A. Other than the Yeates property and tree planting mentioned above, we recently funded the creation of three traveling trunks for use by local schools and community groups. As mentioned above, we are currently working with park staff on identifying other potential projects for funding, like additional exhibits to Stone House and Brawner Farm, assisting with the remodeling of the information desk at the Visitors Center, and new waysides where needed in the park.

Q. Has the Trust taken a position on a possible battlefield bypass that would clear US-29 of congestion through Manassas NBP?

A. The Trust’s main focus is to support the protection and preservation efforts of the Park, so to that end we don’t have an official position on the bypass.

Q. The battlefield is a tremendous educational resource. What activities do you have planned for schoolchildren?

A. I agree! My first trip to Manassas NBP was on a field trip with one of my daughters, and I think all of us at the MBT understand the value of the park to the local community. When completed, the aforementioned traveling trunks will be a great resource for local schools to use while teaching students about the Civil War. We have also arranged for a collection of Civil War related books to be donated to the brand new Haymarket Library that is set to open on October 22nd. The library will also have an exhibit of artifacts from the Park on display. There are also various activities at the park for schoolchildren, including the upcoming Saturday at the Park, scheduled for October 10th. The MBT website always has information on upcoming park events: http://mnassasbattlefield.org/events/

Q. One thing I’ve noticed in multiple trips to Manassas is the absence of markers describing parts of the battle, particularly for Second Manassas. I was excited to read that you were planning to develop new interpretive waysides at the park. What can you tell us about this project?

A. I know the Park is currently replacing and updating many of the waysides throughout the park, and this is an ongoing project. There have been several areas identified (mostly for Second Manassas) that are still in need of updating, or in the case of the Stuart’s Hill and the Unfinished Railroad, adding waysides, and the Trust would love to be able to fund these….all it takes is raising the funds through our members and donors!

Q. Your website mentions a lantern event to honor the fallen. We’d be interested in learning some more about this project.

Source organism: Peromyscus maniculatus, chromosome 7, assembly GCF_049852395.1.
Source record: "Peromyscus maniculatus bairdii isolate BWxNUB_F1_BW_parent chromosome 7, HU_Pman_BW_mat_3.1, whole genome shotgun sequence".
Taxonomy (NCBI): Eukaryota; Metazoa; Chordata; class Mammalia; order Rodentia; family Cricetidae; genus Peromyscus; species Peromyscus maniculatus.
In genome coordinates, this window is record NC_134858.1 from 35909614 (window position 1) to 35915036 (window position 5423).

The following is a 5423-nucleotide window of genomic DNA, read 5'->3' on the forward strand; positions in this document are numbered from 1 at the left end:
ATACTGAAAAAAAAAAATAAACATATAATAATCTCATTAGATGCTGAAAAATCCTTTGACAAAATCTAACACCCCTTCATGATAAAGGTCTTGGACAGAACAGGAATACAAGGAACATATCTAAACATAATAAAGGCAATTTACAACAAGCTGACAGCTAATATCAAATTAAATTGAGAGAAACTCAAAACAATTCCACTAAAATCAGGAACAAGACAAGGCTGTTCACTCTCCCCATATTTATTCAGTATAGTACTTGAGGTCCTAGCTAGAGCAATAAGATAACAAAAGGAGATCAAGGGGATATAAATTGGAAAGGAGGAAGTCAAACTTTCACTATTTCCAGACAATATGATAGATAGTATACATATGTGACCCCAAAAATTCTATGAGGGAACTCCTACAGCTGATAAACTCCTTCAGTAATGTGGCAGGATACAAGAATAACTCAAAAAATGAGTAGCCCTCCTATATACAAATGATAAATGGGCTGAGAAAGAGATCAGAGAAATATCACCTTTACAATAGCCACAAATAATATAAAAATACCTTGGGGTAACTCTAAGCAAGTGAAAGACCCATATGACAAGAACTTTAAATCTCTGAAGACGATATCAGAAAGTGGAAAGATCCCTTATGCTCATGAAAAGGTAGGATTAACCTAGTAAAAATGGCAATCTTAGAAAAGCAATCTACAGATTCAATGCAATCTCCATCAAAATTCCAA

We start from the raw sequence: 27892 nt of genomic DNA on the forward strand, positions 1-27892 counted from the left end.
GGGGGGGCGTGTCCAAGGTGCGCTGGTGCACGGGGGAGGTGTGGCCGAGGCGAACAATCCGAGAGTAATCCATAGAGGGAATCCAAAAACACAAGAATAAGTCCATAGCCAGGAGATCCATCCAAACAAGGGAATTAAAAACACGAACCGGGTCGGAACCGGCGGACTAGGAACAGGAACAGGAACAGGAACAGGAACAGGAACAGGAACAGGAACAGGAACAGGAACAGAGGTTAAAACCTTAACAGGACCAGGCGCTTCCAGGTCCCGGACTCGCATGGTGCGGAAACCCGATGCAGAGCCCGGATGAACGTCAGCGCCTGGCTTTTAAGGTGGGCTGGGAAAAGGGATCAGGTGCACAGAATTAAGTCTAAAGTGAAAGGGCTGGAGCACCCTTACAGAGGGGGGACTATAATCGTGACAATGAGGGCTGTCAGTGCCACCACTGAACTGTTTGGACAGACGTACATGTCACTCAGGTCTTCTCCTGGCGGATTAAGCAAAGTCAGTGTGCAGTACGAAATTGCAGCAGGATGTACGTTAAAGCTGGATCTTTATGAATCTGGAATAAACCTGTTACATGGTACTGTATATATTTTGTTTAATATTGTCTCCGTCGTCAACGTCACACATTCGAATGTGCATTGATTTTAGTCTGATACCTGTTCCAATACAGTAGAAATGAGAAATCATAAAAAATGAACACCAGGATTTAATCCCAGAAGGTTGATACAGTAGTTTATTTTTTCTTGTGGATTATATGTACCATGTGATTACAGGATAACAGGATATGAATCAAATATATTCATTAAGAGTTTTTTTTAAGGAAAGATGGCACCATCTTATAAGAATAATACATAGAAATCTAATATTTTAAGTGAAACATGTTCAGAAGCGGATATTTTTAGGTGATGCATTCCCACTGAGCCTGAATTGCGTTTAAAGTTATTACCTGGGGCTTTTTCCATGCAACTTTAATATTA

A. This is something that other National Battlefields and National Military Parks do, and we would like to start the tradition here as well. Unfortunately, this takes both time and money, but we are anxious to get a program like this on the calendar as soon as possible.

Q. Do you have any fundraisers in the works?

A. Right now our main focus is in obtaining new members. We recently revised our website and giving levels, and will be looking to add 100 new members (in honor of the National Park Service’s upcoming 100th anniversary) by the end of October. I hope you and your readers will consider joining the Trust and help us reach our goal!

Q. What other projects do you have planned?

A. I have mentioned some of the possible projects that the Trust would like to support (new waysides, exhibits at Stone House and Brawner Farm, new Visitors Center desk), but our support is dependent on gaining members and donors to support the Trust and our goals. We are also hoping to get some special tours and programs scheduled for our Trust members in 2016.

Q. What are your membership goals?

A. Long term, the sky is the limit—we would like as many members and donors as possible. In the short term, we are looking for those 100 new members by the end of October, again to celebrate the upcoming Centennial of the National Park Service.

Q. How does one become a member?

A. Becoming a member is easy, and you have several options. The easiest way is to go on line and join (http://manassasbattlefield.org/donate/). Our memberships begin at $35, but any donation amount is welcome.You can also send me an email at dkathman@manassasbattlefield.org, or call our office at (703) 754-0791.

Q. What are some of the benefits of membership?

A. All of our members receive a 15% discount at the Park bookstore, a nifty “I Support Manassas Battlefield Trust” sticker for your car or truck, as well as invitations to upcoming special events and tours. We are also working on creating a membership pin (especially useful for all of our park volunteers who are also Trust members), and additional benefits for the higher giving levels. Stay tuned!

Q. Is there anything else you want to tell readers?

A. I hope everyone keeps in mind the importance of the Manassas National Battlefield Park. Not only is this land historically significant as the site of two major battles of the Civil War and as the location of several notable local farms and homesteads, it is also one of the last large tracks of green space in an increasingly urbanized area. As such, Manassas is a unique park that deserves local attention and preservation. I would invite all of you to join our efforts to support the park, especially as we look to celebrate the 100th anniversary of the National Park Service. I hope you all will #findyourpark…and make that park Manassas National Battlefield Park!